A Portland art gallery has the local art scene buzzing over the propriety of charging artists to exhibit their work.

That battle was fought and largely won by the Union of Maine Visual Artists back in the 1980s, when artist-activist Carlo Pittore led the charge against museums and galleries charging entrance fees for juried shows. No artist should ever have to pay to exhibit.

Now we have a new iteration of the pay-to-play phenomenon in the Portland Art Gallery, an upstart gallery that has a lot of noses out of joint in the Portland art market.

As a public issue, art market ethics are nothing compared to state-sanctioned torture, the war on terror and police violence. I guess that’s why I decided to write about art this week instead of atrocities. Even bad art is a good thing.

Traditionally, gallery representation has signaled that someone with an experienced eye has judged that an artist’s work has sufficient merit to warrant showing and selling it. When an artist shows at a vanity gallery, it simply means that the artist is willing and able to pay for gallery space and publicity.

When I started writing about art in Maine back in 1978, I quickly came to realize that fine art is a confidence game in the truest and best sense of that word. It is not enough for an artist to create art, he or she must create confidence in it, confidence that an object with no intrinsic or practical value has monetary value by virtue of talent and scarcity.

“Artists don’t just make art,” Sarah Thornton writes in the opening lines of “33 Artists in 3 Acts,” one of the best books about contemporary art on the market today. “They create and preserve myths that give their work clout.”

In the fine-art confidence game, artists enlist the support of galleries, curators, critics and other artists to convince collectors and museums to purchase their art. Though we like to believe and behave as though fine art is something high and holy, when you hang a painting on a wall or set a sculpture on a showroom floor, it is really just a hand-made commodity on the luxury market.

Nothing wrong with that, but bypassing the traditional vetting process by which art acquires value does short-circuit the value system. To say, for instance, that an artist has had a New York show, a landmark in most artistic careers, when they have paid for it essentially renders the distinction meaningless.

Most of the artists who show at Portland Art Gallery are as good as any that exhibit in other Maine art galleries. In fact, many of them do show at other galleries. What’s really at issue is not so much the quality of the art as the vertical integration that characterizes the gallery.

The Portland Art Gallery is owned by the publishers of Maine and Maine Home & Design, magazines that write about the artists, feature them on their Art Collector Maine website, and, since July, sell the artists’ works in their Portland Art Gallery on Middle Street. The gallery is something of a hybrid, as the artists do not actually pay to show, they pay to be included on the website from which artists are selected to exhibit. I can’t, for instance, show my doodles at Portland Art Gallery just by paying for wall space (I asked).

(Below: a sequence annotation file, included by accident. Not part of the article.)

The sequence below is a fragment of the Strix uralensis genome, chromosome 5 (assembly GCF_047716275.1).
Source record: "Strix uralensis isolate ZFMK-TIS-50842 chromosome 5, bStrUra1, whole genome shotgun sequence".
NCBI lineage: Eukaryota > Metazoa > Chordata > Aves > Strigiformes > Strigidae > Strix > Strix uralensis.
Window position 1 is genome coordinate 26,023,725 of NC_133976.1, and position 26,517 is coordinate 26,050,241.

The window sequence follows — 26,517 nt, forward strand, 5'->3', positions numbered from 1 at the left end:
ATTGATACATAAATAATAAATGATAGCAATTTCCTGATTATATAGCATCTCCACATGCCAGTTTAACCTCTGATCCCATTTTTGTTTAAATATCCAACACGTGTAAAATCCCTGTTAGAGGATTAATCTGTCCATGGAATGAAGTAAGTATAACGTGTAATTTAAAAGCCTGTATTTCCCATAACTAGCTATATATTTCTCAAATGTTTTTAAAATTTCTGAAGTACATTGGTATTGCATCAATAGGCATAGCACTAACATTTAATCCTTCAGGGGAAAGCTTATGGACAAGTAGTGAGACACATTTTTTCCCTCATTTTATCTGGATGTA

Just as museums should not be in the business of selling works of art, however, magazines probably should not be in the business of promoting artists in print and online, and then profiting from the sale of their work. That undermines confidence in the art market and constitutes unfair market competition. I can’t imagine any Maine art gallery advertising in a magazine that has set itself up as a direct competitor.

Certainly the art world is every bit as polluted by money as the American political process, but, as painter Neil Welliver told me years ago, when I remarked at the disconnect between his symphonic landscape paintings as he painted them in his Lincolnville barn studio and as they hung precious and spotlighted in a midtown Manhattan art gallery, “The art market is just the way the artist gets paid and the way the paintings get out into the world.”

The best art, as Welliver noted, eventually ends up in museum collections, where everyone can see and enjoy them, not just the moneyed few who are their temporary custodians. The true value of art lies in the making of it. Owning a work of fine art conveys a certain status, but, more importantly, it permits the collector to participate, albeit vicariously, in the ongoing search for meaning that is the work of all serious art.

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Freelance journalist Edgar Allen Beem lives in Brunswick. The Universal Notebook is his personal, weekly look at the world around him.